China’s new Shenyang J-16 multi-role fighter jet may be entering service in increasing numbers with little fanfare, with all the lion’s share of attention centered on the stealthy Chengdu J-20 fighter’s development and introduction.
Images released through the Chinese military of your recent parade and use at Cangzhou in China’s northeastern Hebei province during the early January reveal that a minimum of two other People’s Liberation Army Air Force, or PLAAF, air brigades have converted or come in the entire process of converting on the J-16, bringing the complete to 3 such units proven to have the type into service.
This includes the 172nd and 176th brigades with the PLAAF’s Flight Test and Training Center, which can be “assigned the job of developing flight techniques, combat tactics and training curriculum for brand spanking new aircraft and equipment,” as outlined by Andreas Rupprecht, who may have authored a number of books on Chinese military aviation.
The serial number around the aircraft with the recent exercise suggests that the 3rd unit operating the J-16 may be the 98th Brigade based at Chongqing in China’s southwest. There have also been reports from China the 7th Brigade at Wuhu, Anhui province, is operating the J-16, although we’re unable to confirm this.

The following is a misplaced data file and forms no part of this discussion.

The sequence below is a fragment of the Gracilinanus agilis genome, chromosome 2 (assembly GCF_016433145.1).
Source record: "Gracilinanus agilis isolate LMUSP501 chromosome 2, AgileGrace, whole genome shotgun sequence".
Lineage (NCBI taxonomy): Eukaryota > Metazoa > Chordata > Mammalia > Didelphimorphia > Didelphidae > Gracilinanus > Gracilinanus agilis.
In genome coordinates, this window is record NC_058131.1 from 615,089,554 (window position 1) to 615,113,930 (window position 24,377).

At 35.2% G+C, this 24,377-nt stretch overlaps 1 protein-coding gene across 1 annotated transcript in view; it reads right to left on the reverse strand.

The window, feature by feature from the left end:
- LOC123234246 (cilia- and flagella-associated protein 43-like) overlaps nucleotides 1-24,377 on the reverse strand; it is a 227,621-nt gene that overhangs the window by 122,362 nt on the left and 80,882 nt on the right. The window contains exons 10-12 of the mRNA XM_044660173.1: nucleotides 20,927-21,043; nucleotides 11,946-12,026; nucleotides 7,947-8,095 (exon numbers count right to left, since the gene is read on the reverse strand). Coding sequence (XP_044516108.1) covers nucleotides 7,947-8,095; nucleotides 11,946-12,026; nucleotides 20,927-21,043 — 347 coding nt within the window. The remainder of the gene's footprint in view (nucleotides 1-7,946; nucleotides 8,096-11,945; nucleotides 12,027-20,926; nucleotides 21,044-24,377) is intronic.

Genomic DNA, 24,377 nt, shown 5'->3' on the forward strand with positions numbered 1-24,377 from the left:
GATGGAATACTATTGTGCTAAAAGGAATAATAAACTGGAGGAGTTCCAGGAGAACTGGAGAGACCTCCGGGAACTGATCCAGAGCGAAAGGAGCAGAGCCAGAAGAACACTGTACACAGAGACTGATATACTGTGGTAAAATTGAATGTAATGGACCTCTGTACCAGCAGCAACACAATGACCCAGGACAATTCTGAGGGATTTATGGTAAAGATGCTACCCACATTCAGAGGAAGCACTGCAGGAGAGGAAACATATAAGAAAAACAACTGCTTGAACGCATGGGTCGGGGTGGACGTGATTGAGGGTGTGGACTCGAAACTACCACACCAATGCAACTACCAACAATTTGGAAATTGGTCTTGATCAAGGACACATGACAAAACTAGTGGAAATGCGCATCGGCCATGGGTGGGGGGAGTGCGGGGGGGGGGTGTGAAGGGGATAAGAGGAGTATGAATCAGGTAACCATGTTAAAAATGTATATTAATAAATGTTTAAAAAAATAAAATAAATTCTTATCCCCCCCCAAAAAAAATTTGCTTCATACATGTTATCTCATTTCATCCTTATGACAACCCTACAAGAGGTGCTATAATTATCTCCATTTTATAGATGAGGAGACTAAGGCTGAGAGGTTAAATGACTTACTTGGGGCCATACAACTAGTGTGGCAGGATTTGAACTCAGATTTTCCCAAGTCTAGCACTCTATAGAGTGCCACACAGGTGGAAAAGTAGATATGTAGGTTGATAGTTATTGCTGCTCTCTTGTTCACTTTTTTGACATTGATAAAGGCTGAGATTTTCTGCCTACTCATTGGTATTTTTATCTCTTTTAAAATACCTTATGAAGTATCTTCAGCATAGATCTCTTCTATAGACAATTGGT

A small number of J-16s entered service using the Flight Test and Training Center’s 176th Brigade in 2015 for your PLAAF equivalent of operational testing and evaluation; however multiple sources have said the wider introduction with the type into PLAAF service was reportedly delayed due on the should refine the style of its active electronically scanned array radar produced by China’s No. 607 Institute.
The Shenyang J-16 can be an indigenously developed Chinese offshoot from the Russian Su-30 Flanker-C multirole fighter, that is also operated from the PLAAF and China’s People’s Liberation Army Navy. Unlike the Shenyang J-11B/BS, which can be a dedicated air combat aircraft based about the earlier Sukhoi Su-27, the J-16 is configured for both air-to-air and air-to-ground missions having its multimode AESA radar.
Like the J-11B/BS, the J-16 is powered through the Chinese WS-10 Taihang turbofan engine. However, the J-16 includes a provision for in-flight refueling, an infrared search and track system offset to the right in the canopy, and twin nose wheels to cope with a greater maximum takeoff weight, also it lacks a pitot tube on its nose cone.
An electronic attack version, tentatively designated J-16D, is under development, with no less than one prototype seen to make a number of test flights.